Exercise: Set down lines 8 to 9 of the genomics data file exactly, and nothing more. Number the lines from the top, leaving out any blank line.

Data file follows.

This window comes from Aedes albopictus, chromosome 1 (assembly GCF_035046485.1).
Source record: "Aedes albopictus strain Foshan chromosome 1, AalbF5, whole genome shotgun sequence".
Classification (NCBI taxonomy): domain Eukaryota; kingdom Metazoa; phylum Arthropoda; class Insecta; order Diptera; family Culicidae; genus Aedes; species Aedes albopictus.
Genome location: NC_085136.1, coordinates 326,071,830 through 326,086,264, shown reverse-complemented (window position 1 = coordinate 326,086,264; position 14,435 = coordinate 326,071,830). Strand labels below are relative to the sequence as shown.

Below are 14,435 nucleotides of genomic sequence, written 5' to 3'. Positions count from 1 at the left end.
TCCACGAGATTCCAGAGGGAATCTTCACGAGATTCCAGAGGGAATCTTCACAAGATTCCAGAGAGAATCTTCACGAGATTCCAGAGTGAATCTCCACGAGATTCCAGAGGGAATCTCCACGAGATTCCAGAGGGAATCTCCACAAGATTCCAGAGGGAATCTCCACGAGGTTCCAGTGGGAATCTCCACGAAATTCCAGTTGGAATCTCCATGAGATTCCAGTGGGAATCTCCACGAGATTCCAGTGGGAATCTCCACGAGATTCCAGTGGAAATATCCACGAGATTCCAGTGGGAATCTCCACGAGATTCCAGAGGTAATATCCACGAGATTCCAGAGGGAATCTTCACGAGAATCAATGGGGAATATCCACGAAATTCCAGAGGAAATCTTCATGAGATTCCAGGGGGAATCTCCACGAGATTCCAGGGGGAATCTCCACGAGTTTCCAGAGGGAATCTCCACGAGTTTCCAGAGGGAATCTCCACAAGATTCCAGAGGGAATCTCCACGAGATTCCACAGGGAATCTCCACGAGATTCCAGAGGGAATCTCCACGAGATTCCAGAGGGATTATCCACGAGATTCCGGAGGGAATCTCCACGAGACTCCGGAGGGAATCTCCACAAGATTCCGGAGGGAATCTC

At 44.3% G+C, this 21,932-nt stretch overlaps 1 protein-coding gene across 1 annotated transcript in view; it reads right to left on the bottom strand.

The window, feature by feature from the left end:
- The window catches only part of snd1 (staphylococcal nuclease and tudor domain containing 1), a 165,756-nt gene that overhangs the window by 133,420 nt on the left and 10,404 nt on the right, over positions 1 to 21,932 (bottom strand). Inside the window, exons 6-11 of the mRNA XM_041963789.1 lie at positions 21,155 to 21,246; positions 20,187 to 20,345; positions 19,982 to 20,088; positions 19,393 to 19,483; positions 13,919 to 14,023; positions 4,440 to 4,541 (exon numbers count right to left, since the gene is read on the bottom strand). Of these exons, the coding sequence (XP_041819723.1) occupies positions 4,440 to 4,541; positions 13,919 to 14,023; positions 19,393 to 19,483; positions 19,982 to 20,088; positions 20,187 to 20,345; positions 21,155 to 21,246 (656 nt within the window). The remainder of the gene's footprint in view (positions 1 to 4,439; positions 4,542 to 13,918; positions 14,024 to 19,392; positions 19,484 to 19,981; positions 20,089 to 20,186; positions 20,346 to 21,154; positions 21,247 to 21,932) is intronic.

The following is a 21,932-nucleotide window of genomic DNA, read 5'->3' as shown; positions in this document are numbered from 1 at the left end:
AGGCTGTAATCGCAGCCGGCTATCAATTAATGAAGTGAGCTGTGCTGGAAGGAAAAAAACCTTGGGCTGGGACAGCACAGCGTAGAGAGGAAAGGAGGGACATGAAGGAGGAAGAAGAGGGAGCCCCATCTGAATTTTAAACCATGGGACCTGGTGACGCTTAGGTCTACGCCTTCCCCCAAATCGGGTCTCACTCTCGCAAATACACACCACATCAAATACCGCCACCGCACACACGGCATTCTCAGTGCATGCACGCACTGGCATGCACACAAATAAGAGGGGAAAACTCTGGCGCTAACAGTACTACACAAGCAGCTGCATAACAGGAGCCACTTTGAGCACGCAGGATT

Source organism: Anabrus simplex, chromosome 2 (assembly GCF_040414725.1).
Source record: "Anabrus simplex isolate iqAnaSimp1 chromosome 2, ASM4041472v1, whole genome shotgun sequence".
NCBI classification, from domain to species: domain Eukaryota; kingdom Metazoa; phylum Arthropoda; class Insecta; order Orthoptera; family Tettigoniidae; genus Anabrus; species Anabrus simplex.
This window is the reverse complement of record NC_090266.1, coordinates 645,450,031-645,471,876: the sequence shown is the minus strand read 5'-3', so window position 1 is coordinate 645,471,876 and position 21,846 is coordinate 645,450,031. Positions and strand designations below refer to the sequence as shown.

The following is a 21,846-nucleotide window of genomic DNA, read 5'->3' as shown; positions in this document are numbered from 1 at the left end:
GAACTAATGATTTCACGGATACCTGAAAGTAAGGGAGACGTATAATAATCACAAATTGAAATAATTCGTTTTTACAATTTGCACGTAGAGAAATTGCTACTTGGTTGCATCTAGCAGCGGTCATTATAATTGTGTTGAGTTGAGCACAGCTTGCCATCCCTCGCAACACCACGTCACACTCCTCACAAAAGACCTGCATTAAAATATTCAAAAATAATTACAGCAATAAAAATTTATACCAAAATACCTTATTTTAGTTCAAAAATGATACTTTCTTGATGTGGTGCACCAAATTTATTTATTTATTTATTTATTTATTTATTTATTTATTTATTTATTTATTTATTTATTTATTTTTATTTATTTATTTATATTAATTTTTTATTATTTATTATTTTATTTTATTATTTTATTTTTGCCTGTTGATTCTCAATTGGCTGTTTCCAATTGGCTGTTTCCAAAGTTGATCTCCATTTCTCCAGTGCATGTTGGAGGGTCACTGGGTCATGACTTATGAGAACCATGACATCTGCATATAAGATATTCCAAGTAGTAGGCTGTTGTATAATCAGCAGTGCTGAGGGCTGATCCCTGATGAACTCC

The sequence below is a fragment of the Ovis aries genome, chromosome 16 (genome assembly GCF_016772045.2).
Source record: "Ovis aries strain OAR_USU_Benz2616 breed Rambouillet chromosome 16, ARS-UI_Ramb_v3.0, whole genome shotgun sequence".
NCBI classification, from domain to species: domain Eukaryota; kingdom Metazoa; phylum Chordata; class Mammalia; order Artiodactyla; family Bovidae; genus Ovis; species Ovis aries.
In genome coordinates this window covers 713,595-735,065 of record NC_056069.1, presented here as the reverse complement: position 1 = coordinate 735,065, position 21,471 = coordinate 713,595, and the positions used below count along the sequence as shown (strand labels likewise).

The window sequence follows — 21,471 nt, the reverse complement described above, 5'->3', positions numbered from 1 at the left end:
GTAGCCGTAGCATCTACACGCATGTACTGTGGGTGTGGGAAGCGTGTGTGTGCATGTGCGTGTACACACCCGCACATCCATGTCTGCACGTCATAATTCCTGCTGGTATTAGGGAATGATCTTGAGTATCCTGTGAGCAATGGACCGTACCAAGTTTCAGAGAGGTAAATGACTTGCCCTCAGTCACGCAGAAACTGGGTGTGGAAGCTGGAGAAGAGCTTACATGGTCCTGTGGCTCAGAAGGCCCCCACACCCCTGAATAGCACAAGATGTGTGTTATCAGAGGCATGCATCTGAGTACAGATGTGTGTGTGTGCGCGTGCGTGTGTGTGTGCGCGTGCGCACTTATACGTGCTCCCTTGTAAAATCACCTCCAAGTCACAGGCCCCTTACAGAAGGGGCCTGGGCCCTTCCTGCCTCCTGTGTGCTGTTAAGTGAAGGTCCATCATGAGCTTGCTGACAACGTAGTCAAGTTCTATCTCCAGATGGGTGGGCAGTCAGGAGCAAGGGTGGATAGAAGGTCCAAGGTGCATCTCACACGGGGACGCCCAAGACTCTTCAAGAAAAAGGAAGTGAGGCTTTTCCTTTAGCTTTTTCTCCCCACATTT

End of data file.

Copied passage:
The window, feature by feature from the left end:
- The window catches only part of snd1 (staphylococcal nuclease and tudor domain containing 1), a 165,756-nt gene that overhangs the window by 133,420 nt on the left and 10,404 nt on the right, over positions 1 to 21,932 (bottom strand). Inside the window, exons 6-11 of the mRNA XM_041963789.1 lie at positions 21,155 to 21,246; positions 20,187 to 20,345; positions 19,982 to 20,088; positions 19,393 to 19,483; positions 13,919 to 14,023; positions 4,440 to 4,541 (exon numbers count right to left, since the gene is read on the bottom strand). Of these exons, the coding sequence (XP_041819723.1) occupies positions 4,440 to 4,541; positions 13,919 to 14,023; positions 19,393 to 19,483; positions 19,982 to 20,088; positions 20,187 to 20,345; positions 21,155 to 21,246 (656 nt within the window). The remainder of the gene's footprint in view (positions 1 to 4,439; positions 4,542 to 13,918; positions 14,024 to 19,392; positions 19,484 to 19,981; positions 20,089 to 20,186; positions 20,346 to 21,154; positions 21,247 to 21,932) is intronic.